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Golf ball for PF

Posted by Cary S on 8/09/02 at 14:39 (092067)

To any Docs out there: What is your opinion concerning using a golf ball to overcome PF. Someone suggested to me that I put a golf ball on a rug, and work the problem area to help loosen and break up the PF. Is this a good idea, and are there any specifics which I should know??

Re: Golf ball for PF

Dr. Zuckerman on 8/09/02 at 17:18 (092079)

Hi

I would never use a golf ball due to the chance of injury to an already damaged tissue. I know that some physical therapist recommend this and so do some doctors.

Re: Golf ball for PF

Julie on 8/10/02 at 16:34 (092137)

Seems to me there's a misapprehension going on here. PF is an injury, not a bunch of scar tissue. What is there to 'break up'?

Re: Golf ball for PF

tcp on 8/11/02 at 07:52 (092176)

If you go to bath and body, or any other bath store they typically carry small massage balls that are softer than a golf ball...possibly reduce any further injury to the area? I have done this and it feels nice, try not to press to hard...can be painful!

Re: PF -- scar tissue -- DOCS???

Mar on 8/11/02 at 08:28 (092178)

Hmmmm -- I thought PF was a series of little microtears throughout the years that builds up a lot of scar tissue and makes the fascia tight and it pulls on the heel. The initial onset of pain can be brought on by an injury. Is this not true???? Docs -- enlighten me please! Thanks Mar

Re: PF -- scar tissue -- DOCS???

Dr. Zuckerman on 8/11/02 at 11:04 (092185)

Hi

Chronic insertional plantar fasciitis is causes by micro-tears of the pf fibers. It is a repetitive motion injury or a traction degeneration. The fibers fail to heal much like a broken bone what has poor blood supply.
It is soft tissue mal-union

Yes an injury can bring this on but so long as there is poor or no healing of the micro trears then you are going to have some level of pain. What ESWT does is re-injury the already injuried area so that the body can again attempt to repair the damged and or torn insertional plantar fascia fibers

Re: PF -- scar tissue -- DOCS???

Cary S on 8/11/02 at 11:17 (092186)

If the ESWT procedure reinjures the area so the body can then re-heal soft tissue connections, then why would a golf ball massaged into the area strongly, not do the same sort of thing?? Is it true that there is a build up of tissue which causes the fascia band to remain too tight. When I put my shoes on I often fel that there is sort of a lump of soft tissue behind my arch on the inside of my foot. Massaging it strongly often gives temporary relief, so I've been wondering about being more agressive over a few day period.

Re: PF -- scar tissue -- DOCS???

Dr. Zuckerman on 8/11/02 at 11:22 (092188)

First of all the plantar fascia is never tight. It feels and looks like a piece of celery . It will never loosen up with any stretching. However the intrinsic muscles and tendons about and below is a different story.
There is just much much risk and much better ways to stretch the intrinsic muscles then a golf ball. No pain no gain is a better way to approach this pf problem.

With ESWT there is a diagnosis of poor healing. With a golf ball you can do too much damage. IS is possible for a golf ball to work yes. Is it possible to cause too muach damage yes.

Re: Golf ball for PF

JudyS on 8/11/02 at 17:20 (092243)

Julie, I'm under the impression that chronic re-tearing of the fascia (by people like me who refuse to take care of the problem properly from the start) creates scar tissue and that that scarring contributes to the lack of healing blood-flow to the fascia. When I was having deep-tissue massage about two years ago, the PT and my Pod kept telling me they could 'feel' layers of scar tissue and that they were trying to break it up. I'll admit, I could pretty much feel some tight lumps also - especially when they were being massaged!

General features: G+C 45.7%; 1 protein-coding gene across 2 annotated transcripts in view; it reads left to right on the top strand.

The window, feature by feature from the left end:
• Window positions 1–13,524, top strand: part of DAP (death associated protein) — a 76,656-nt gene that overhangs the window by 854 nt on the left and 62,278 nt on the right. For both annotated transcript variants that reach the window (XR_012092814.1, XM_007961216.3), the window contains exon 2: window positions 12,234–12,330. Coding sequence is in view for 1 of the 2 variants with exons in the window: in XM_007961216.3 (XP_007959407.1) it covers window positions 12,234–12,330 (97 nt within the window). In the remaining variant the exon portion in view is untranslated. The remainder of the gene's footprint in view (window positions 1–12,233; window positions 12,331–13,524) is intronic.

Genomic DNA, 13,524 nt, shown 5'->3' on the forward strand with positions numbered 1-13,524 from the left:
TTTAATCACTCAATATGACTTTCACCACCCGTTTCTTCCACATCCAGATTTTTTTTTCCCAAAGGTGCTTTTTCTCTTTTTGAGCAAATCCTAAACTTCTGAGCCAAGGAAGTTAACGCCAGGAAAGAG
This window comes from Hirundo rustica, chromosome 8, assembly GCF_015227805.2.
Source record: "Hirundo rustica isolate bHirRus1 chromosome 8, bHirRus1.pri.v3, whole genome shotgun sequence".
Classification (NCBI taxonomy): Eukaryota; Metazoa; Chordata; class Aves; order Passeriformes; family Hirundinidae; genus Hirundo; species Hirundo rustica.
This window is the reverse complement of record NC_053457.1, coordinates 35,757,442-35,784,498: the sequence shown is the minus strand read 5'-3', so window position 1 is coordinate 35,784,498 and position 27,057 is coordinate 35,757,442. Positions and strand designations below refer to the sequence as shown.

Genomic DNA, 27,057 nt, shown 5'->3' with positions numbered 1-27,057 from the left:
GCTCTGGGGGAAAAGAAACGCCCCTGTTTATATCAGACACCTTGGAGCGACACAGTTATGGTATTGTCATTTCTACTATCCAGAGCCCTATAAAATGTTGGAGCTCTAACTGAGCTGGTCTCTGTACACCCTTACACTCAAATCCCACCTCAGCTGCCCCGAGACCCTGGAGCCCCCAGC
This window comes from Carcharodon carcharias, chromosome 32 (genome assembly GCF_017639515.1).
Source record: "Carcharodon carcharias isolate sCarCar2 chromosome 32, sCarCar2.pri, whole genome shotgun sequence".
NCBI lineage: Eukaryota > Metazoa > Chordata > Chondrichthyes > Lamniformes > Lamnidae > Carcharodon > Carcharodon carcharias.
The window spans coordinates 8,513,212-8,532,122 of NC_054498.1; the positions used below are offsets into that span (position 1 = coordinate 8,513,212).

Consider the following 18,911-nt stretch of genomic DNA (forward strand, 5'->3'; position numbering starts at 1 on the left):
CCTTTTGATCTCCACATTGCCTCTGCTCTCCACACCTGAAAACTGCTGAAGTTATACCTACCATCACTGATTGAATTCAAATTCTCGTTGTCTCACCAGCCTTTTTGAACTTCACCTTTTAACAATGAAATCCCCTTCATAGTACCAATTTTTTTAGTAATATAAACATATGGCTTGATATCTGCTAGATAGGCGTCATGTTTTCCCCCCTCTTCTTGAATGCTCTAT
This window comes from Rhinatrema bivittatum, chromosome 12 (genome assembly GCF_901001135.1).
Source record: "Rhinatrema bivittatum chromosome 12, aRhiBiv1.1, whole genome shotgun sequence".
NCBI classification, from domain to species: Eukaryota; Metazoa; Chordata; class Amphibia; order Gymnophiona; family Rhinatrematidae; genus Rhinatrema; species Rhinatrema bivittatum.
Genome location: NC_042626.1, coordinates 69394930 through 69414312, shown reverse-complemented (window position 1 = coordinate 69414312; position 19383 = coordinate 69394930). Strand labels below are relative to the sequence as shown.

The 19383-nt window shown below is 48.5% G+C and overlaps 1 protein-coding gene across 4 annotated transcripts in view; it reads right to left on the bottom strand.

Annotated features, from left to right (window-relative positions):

But unlike that sissy John h, I let the PT keep on with the painful massage and I think it was my first serious step towards healing.

Now, though, I'm confused, have I been under the wrong impression about scarring all this time?

Re: PF -- stretching

Mar on 8/11/02 at 19:22 (092249)

OK -- now if the fascia isn;t loosening up with stretching, what exactly are we stretching when we do exercises? Somehow I think I might heal if I fully understood this whole thing! I go for round 2 of ESWT on Wednesday and would really like to know as much as possible to make it work for me. Thanks -- Mar

Re: PF -- stretching

Julie on 8/12/02 at 00:12 (092267)

Mar, exercise for Plantar Fasciitis aims to stretch the gastrocnemius and soleus muscles (the calf muscle complex) and the achilles tendon, and thus increase the angle of dorsiflexion. The fascia itself doesn't stretch, and in any stretching care needs to be taken not to pull on it at its weak (insertion) point. That's why many, including me, think non-weight bearing stretching is best and most effective in the long run.

Re: Golf ball for PF

Julie on 8/12/02 at 00:15 (092268)

I don't know, Judy. I'd leave it to someone else to answer this. I do know how a golf ball would have felt to my heel, though, and shudder at the thought. Essentially, what I was saying was that I agree with Dr Z: don't risk re-injuring injured tissue (even if there is scar tissue.) But I could be wrong. It's just my opinion.

Re: PF -- stretching

Tim V on 8/12/02 at 01:16 (092271)

I still don't understand how one can do stretching (dorsiflexion) either with a towel around the ball of foot or
weight bearing without increasing tension in fascia (at insertion point). Since the calf muscle, achilles tendon,
plantar fascia to toes form chain it seems hard to avoid applying increased tension on fascia.

It must be stretching is considerd to apply less tension on fascia than walking and that with continued
stretching and strengthening of muscles, the muscle and tendon parts will become more flexible
and better able to support the fascia, thereby reducing stress on it during walking.

Re: PF -- stretching

Julie on 8/13/02 at 02:01 (092330)

Tim

Since the entire complex - gastroc/soleus/achilles/fascia - are a linked chain, it is indeed difficult to stretch the former three without increasing tension on the fascia. That's why some of us are suspicious of the usually-recommended weight-bearing stretches.

The towel-around-the-foot can also be overdone, but I don't think it has quite the same potential for damage as the weight-bearing stretches. It's easier to control, and if you're sensible and don't pull hard, but simply apply an appropriate tension (one that doesn't result in increased pain) it can be all right.